Friday, July 24, 2015

More Human Than Human

A week ago when I visited Boulder, I was struck once again by how much a geographic location it is, wedged as it is up next to the Rocky Mountains. I can complain about how it isn't like I remember it. It is as I remember, even if there aren't the same stores or streets have been moved or new ones put into their place. When I go out into the thin air that feels and smells so very different from the briny breezes of Oakland I fill my lungs with the way it used to be. The way it is. And what I feel is they way I used to be.
I found myself feeling very self-conscious about the music pouring into my head through the earbuds I had shoved into my head. As the loud rock and roll roared, I heard the voice of my once upon a time therapist who encouraged me to run without headphones, without music. I should take that time to sense the world around me: get in touch with the sounds as well as the sights and smells. Sensing is what she wanted me to do. Back in the days when I ran the streets and trails of Boulder on a regular basis, that advice was something that I took to heart. I listened to the traffic and the children playing and the wind in the trees and the voices I heard all around me. It certainly kept me safe. I could hear the bicyclist coming up behind me or the lady with the stroller's thanks for going around her. I heard the world and I learned from it. But I missed the music. Not that there isn't music to be found in all that sound, but I missed the feeling of being in my own movie, complete with a soundtrack of my favorite songs.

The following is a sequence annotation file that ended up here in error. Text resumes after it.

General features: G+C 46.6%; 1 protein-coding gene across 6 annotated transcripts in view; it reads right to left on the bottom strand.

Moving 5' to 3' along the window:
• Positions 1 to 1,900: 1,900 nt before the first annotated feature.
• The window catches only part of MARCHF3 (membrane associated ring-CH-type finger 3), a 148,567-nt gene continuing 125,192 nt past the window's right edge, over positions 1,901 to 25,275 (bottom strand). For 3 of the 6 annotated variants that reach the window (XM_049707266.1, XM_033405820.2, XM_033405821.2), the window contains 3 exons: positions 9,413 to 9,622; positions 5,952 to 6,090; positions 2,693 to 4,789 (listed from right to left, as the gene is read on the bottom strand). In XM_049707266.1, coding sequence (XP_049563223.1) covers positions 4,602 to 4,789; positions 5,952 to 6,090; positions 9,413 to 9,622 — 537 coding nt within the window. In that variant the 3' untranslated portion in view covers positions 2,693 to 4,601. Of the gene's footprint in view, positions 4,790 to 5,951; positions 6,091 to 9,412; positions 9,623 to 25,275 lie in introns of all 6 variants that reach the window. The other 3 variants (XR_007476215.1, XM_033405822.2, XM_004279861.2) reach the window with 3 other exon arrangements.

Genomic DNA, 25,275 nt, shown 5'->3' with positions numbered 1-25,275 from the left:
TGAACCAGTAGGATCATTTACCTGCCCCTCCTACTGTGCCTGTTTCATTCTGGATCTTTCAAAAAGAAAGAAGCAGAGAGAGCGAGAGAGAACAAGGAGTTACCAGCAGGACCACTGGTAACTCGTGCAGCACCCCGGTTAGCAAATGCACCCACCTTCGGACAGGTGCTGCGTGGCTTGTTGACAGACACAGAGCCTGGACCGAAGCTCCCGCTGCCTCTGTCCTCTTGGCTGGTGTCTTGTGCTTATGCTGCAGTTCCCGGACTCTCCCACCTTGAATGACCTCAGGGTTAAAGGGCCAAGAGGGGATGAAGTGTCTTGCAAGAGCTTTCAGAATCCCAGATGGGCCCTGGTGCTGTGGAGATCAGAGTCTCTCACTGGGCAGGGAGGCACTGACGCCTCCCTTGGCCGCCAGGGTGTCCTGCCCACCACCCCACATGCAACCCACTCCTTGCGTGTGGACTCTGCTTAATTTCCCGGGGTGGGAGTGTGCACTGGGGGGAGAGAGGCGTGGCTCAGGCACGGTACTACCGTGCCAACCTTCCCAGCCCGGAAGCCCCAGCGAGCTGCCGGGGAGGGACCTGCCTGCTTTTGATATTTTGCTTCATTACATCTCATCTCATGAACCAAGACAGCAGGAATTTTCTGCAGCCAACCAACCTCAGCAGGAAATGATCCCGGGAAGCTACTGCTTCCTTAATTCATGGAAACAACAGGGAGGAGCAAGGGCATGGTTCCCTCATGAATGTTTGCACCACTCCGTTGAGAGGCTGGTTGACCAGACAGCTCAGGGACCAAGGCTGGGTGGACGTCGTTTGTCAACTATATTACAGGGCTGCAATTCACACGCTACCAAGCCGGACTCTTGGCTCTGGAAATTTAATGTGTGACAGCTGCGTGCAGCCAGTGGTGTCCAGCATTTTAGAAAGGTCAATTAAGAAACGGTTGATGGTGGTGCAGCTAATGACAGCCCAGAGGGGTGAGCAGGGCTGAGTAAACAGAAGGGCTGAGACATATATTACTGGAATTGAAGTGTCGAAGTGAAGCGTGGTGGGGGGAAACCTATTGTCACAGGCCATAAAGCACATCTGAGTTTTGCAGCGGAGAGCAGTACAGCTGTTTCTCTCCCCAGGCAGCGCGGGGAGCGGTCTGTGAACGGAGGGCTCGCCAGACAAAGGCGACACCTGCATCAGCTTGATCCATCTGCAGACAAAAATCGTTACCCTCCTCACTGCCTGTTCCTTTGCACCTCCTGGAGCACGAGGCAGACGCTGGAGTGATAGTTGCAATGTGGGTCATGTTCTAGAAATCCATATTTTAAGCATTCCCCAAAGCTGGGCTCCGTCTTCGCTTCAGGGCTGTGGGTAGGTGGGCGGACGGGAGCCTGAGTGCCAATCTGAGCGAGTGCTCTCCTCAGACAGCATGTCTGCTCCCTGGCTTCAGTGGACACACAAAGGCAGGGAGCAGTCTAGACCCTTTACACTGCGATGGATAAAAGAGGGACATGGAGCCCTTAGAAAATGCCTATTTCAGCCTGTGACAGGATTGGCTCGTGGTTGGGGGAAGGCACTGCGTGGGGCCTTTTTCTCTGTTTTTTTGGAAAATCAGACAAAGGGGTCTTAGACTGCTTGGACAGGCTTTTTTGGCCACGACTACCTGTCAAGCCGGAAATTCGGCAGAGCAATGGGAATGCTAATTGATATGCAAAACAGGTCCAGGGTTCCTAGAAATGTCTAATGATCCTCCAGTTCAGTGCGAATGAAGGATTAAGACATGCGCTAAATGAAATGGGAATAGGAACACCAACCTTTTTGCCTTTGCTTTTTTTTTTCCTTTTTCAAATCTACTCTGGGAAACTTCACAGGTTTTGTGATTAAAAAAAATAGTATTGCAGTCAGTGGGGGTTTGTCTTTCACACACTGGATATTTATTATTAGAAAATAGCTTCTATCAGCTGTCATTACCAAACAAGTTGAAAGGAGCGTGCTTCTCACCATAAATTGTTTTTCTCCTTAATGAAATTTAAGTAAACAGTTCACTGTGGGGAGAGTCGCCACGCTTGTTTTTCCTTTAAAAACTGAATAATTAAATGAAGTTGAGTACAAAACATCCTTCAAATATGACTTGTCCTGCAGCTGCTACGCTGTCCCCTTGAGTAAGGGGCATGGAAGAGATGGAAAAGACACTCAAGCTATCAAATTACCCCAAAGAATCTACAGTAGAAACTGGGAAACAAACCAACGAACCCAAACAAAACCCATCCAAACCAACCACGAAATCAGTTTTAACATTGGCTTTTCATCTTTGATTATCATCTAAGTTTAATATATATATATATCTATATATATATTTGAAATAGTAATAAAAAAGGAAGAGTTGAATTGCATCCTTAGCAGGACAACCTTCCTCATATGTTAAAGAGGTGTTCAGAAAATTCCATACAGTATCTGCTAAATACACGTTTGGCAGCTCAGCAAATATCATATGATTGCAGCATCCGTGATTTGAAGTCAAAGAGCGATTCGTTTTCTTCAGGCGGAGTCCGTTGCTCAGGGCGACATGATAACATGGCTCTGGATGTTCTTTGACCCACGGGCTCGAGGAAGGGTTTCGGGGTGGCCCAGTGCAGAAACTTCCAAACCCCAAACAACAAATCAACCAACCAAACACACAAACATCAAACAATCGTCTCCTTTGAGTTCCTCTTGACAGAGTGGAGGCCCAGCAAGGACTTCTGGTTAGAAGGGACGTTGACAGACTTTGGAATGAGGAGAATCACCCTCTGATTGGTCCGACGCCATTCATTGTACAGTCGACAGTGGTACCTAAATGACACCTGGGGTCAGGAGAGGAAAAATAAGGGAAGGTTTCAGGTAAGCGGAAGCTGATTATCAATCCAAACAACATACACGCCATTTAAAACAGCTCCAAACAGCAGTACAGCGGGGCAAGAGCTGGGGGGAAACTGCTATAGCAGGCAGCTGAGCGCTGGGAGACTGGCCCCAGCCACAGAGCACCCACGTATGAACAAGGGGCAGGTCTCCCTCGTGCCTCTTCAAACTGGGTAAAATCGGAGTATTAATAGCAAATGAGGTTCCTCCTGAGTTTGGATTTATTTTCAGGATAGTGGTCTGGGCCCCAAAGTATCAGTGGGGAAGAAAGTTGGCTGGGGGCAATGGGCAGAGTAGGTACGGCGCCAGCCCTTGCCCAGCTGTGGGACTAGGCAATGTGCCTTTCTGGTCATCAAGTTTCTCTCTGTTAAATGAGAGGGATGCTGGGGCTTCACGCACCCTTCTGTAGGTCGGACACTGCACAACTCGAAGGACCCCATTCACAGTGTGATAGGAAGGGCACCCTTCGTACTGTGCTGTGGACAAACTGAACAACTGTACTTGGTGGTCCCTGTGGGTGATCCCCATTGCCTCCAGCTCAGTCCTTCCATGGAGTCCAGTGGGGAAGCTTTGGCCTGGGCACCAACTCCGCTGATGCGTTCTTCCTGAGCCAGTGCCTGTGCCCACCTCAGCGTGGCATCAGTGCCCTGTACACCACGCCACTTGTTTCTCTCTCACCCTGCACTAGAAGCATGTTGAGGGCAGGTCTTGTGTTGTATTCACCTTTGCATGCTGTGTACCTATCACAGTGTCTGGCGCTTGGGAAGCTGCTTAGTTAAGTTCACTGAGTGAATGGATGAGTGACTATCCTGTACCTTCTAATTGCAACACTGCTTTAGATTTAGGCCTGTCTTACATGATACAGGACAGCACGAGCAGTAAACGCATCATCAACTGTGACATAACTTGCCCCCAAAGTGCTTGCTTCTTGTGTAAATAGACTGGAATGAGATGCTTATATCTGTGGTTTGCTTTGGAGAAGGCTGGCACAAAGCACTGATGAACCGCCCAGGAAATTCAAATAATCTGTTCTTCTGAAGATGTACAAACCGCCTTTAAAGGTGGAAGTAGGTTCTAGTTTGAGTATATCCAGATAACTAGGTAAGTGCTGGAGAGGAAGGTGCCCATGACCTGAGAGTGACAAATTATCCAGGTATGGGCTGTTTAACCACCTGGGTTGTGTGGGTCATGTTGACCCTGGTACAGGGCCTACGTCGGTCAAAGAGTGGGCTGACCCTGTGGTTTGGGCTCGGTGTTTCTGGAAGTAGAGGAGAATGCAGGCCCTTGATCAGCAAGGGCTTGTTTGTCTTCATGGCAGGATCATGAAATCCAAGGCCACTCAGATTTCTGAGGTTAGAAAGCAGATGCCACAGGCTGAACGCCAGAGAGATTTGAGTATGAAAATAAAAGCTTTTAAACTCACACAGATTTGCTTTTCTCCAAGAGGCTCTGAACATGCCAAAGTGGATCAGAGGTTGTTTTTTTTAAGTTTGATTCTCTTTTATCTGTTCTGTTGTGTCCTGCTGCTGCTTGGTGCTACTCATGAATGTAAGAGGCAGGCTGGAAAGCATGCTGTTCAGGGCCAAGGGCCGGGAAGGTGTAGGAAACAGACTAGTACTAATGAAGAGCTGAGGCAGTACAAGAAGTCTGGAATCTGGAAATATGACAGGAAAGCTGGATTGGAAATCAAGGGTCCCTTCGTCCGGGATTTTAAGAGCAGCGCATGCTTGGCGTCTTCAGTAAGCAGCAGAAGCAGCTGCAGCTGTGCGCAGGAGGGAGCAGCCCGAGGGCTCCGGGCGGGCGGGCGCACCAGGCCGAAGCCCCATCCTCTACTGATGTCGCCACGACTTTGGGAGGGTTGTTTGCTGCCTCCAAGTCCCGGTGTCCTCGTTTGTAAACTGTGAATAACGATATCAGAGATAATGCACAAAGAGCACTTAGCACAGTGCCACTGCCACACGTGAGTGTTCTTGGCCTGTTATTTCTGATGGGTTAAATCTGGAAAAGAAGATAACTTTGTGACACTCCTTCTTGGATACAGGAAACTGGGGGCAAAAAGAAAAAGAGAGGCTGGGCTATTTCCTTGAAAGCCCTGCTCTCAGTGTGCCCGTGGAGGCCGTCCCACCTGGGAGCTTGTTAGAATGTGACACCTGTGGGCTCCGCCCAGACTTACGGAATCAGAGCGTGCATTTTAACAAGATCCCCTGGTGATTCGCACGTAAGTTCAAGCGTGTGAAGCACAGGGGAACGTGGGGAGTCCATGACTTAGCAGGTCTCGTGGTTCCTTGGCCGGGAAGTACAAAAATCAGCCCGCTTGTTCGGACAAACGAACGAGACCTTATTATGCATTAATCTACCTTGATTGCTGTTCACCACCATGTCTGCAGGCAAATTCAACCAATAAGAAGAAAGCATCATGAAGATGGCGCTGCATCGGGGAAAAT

Listening to those favorite songs as I looked out on my favorite sights filled me with the sense of belonging, that feeling of home. Once again I was caught up in the magic that some have called Niwot's Curse: "People seeing the beauty of this valley will want to stay, and their staying will be the undoing of the beauty." This is what one of the native inhabitants told the white folks who came to settle and mine and farm and undo their land. I have always been entranced by this corner of the planet, probably because I was born here, but also because it is unique. There is no place like it on the globe. I say this with complete hope and expectation of being contradicted. Everyone who has ever looked out on their little corner of the earth and breathed in the air and felt the love of the land will tell me that I may be wrong. 
I'm not, but you can feel free to discuss among yourself why I'm wrong. I won't hear it, because I've got my headphones on. 

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